Keywords: clamp cylinder, fatigue analysis, finite element analysis, injection moulding machines

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1812 Forecasting Solid Waste Generation in Turkey

Authors: Yeliz Ekinci, Melis Koyuncu

Abstract:

Successful planning of solid waste management systems requires successful prediction of the amount of solid waste generated in an area. Waste management planning can protect the environment and human health, hence it is tremendously important for countries. The lack of information in waste generation can cause many environmental and health problems. Turkey is a country that plans to join European Union, hence, solid waste management is one of the most significant criteria that should be handled in order to be a part of this community. Solid waste management system requires a good forecast of solid waste generation. Thus, this study aims to forecast solid waste generation in Turkey. Artificial Neural Network and Linear Regression models will be used for this aim. Many models will be run and the best one will be selected based on some predetermined performance measures.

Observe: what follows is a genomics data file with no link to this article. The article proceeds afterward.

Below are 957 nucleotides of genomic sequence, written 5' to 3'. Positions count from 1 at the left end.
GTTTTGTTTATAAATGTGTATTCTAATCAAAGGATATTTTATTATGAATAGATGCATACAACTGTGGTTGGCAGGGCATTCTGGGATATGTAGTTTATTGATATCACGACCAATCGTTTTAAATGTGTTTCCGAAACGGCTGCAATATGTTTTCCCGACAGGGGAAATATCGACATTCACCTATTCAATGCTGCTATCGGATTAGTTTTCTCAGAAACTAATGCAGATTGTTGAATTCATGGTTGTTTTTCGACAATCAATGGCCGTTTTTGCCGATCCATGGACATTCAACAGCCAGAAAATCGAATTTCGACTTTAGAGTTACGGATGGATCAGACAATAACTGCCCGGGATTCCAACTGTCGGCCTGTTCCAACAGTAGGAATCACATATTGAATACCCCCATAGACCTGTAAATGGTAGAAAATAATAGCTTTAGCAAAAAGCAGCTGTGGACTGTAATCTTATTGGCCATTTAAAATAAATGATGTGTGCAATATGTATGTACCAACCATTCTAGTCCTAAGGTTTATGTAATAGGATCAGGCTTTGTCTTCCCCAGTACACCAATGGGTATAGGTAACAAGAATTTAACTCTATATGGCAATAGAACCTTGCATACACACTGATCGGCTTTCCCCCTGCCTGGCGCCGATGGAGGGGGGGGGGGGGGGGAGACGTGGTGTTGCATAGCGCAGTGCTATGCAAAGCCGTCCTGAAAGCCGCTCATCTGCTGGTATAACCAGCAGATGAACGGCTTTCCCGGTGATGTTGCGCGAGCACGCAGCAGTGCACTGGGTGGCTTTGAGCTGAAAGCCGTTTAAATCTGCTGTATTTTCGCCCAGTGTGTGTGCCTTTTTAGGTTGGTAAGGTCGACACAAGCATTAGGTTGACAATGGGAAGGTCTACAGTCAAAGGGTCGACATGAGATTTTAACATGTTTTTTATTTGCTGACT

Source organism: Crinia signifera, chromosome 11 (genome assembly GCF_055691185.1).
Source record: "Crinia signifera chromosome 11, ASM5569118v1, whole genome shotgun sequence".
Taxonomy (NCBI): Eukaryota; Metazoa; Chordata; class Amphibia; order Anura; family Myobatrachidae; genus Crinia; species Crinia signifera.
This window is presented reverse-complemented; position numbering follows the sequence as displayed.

Keywords: forecast, solid waste generation, solid waste management, Turkey

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1811 Investigation of Physical Properties of Asphalt Binder Modified by Recycled Polyethylene and Ground Tire Rubber

Authors: Sajjad H. Kasanagh, Perviz Ahmedzade, Alexander Fainleib, Taylan Gunay

Abstract: